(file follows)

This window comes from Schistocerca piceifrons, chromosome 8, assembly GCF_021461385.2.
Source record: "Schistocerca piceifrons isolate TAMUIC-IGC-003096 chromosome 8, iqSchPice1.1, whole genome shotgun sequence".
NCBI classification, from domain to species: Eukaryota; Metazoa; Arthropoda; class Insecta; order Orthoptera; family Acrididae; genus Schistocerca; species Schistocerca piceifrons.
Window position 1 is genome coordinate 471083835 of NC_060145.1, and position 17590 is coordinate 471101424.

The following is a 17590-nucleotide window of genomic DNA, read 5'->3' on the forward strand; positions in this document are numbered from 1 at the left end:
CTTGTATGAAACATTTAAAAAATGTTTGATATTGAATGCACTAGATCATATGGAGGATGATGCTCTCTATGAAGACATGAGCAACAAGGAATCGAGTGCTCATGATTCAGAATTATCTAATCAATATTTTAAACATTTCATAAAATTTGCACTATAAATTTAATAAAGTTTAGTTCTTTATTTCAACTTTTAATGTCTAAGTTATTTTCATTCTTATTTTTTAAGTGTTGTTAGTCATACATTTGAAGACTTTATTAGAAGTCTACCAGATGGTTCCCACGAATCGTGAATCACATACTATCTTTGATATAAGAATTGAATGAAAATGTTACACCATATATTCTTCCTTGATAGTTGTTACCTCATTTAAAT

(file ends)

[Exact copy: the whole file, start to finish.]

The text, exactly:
This window comes from Schistocerca piceifrons, chromosome 8, assembly GCF_021461385.2.
Source record: "Schistocerca piceifrons isolate TAMUIC-IGC-003096 chromosome 8, iqSchPice1.1, whole genome shotgun sequence".
NCBI classification, from domain to species: Eukaryota; Metazoa; Arthropoda; class Insecta; order Orthoptera; family Acrididae; genus Schistocerca; species Schistocerca piceifrons.
Window position 1 is genome coordinate 471083835 of NC_060145.1, and position 17590 is coordinate 471101424.

The following is a 17590-nucleotide window of genomic DNA, read 5'->3' on the forward strand; positions in this document are numbered from 1 at the left end:
CTTGTATGAAACATTTAAAAAATGTTTGATATTGAATGCACTAGATCATATGGAGGATGATGCTCTCTATGAAGACATGAGCAACAAGGAATCGAGTGCTCATGATTCAGAATTATCTAATCAATATTTTAAACATTTCATAAAATTTGCACTATAAATTTAATAAAGTTTAGTTCTTTATTTCAACTTTTAATGTCTAAGTTATTTTCATTCTTATTTTTTAAGTGTTGTTAGTCATACATTTGAAGACTTTATTAGAAGTCTACCAGATGGTTCCCACGAATCGTGAATCACATACTATCTTTGATATAAGAATTGAATGAAAATGTTACACCATATATTCTTCCTTGATAGTTGTTACCTCATTTAAAT